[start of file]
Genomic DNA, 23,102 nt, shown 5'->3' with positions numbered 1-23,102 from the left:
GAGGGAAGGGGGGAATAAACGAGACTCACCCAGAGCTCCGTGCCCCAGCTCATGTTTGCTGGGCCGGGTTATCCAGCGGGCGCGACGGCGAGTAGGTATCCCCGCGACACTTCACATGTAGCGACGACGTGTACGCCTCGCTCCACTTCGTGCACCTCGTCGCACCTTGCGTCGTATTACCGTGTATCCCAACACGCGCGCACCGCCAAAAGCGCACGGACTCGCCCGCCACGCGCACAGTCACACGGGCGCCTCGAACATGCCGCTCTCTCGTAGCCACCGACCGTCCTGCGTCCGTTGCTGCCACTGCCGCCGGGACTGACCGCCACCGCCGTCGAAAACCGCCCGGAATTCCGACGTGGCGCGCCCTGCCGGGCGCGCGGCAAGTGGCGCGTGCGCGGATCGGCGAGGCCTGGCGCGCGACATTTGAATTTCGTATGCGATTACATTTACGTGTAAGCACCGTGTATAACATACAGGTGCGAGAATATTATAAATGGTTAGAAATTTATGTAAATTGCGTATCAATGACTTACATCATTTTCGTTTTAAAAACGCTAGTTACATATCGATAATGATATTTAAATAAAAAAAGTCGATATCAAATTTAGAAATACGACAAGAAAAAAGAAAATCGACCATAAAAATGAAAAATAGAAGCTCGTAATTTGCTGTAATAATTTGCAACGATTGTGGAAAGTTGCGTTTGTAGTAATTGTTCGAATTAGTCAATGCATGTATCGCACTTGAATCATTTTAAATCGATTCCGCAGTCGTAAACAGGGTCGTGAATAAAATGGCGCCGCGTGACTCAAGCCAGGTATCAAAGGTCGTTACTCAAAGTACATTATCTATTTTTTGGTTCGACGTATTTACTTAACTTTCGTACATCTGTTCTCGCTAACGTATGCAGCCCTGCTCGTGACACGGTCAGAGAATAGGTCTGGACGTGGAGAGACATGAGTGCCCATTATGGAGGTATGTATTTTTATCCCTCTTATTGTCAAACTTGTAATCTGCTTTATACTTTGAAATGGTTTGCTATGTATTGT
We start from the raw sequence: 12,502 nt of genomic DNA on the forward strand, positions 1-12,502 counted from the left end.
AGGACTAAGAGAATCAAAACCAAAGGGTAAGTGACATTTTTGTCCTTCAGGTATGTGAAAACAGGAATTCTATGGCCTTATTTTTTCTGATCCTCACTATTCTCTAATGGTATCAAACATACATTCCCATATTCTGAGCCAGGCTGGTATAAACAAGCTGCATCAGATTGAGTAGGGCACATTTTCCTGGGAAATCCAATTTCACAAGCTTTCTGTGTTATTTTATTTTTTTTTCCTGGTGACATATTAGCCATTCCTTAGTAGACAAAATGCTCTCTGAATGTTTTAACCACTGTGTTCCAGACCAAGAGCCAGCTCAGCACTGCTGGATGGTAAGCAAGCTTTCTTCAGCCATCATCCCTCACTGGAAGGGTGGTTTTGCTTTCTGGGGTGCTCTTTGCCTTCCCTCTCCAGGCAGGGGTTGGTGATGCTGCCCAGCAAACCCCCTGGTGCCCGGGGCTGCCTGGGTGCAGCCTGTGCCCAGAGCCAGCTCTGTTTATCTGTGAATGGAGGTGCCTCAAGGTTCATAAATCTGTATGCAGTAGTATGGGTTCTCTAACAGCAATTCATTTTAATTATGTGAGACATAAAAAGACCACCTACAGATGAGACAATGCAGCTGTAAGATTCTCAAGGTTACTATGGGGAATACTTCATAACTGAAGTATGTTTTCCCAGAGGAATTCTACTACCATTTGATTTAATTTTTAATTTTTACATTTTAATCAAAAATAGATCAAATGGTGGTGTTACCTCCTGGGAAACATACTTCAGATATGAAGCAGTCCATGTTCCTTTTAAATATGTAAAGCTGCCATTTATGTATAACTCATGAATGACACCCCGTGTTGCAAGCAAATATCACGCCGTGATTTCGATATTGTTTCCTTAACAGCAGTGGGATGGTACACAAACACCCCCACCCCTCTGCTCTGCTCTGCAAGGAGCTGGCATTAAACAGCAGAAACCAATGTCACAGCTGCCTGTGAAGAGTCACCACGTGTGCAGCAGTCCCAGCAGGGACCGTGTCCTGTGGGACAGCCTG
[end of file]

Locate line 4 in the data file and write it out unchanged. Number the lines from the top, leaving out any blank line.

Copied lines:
AGGACTAAGAGAATCAAAACCAAAGGGTAAGTGACATTTTTGTCCTTCAGGTATGTGAAAACAGGAATTCTATGGCCTTATTTTTTCTGATCCTCACTATTCTCTAATGGTATCAAACATACATTCCCATATTCTGAGCCAGGCTGGTATAAACAAGCTGCATCAGATTGAGTAGGGCACATTTTCCTGGGAAATCCAATTTCACAAGCTTTCTGTGTTATTTTATTTTTTTTTCCTGGTGACATATTAGCCATTCCTTAGTAGACAAAATGCTCTCTGAATGTTTTAACCACTGTGTTCCAGACCAAGAGCCAGCTCAGCACTGCTGGATGGTAAGCAAGCTTTCTTCAGCCATCATCCCTCACTGGAAGGGTGGTTTTGCTTTCTGGGGTGCTCTTTGCCTTCCCTCTCCAGGCAGGGGTTGGTGATGCTGCCCAGCAAACCCCCTGGTGCCCGGGGCTGCCTGGGTGCAGCCTGTGCCCAGAGCCAGCTCTGTTTATCTGTGAATGGAGGTGCCTCAAGGTTCATAAATCTGTATGCAGTAGTATGGGTTCTCTAACAGCAATTCATTTTAATTATGTGAGACATAAAAAGACCACCTACAGATGAGACAATGCAGCTGTAAGATTCTCAAGGTTACTATGGGGAATACTTCATAACTGAAGTATGTTTTCCCAGAGGAATTCTACTACCATTTGATTTAATTTTTAATTTTTACATTTTAATCAAAAATAGATCAAATGGTGGTGTTACCTCCTGGGAAACATACTTCAGATATGAAGCAGTCCATGTTCCTTTTAAATATGTAAAGCTGCCATTTATGTATAACTCATGAATGACACCCCGTGTTGCAAGCAAATATCACGCCGTGATTTCGATATTGTTTCCTTAACAGCAGTGGGATGGTACACAAACACCCCCACCCCTCTGCTCTGCTCTGCAAGGAGCTGGCATTAAACAGCAGAAACCAATGTCACAGCTGCCTGTGAAGAGTCACCACGTGTGCAGCAGTCCCAGCAGGGACCGTGTCCTGTGGGACAGCCTG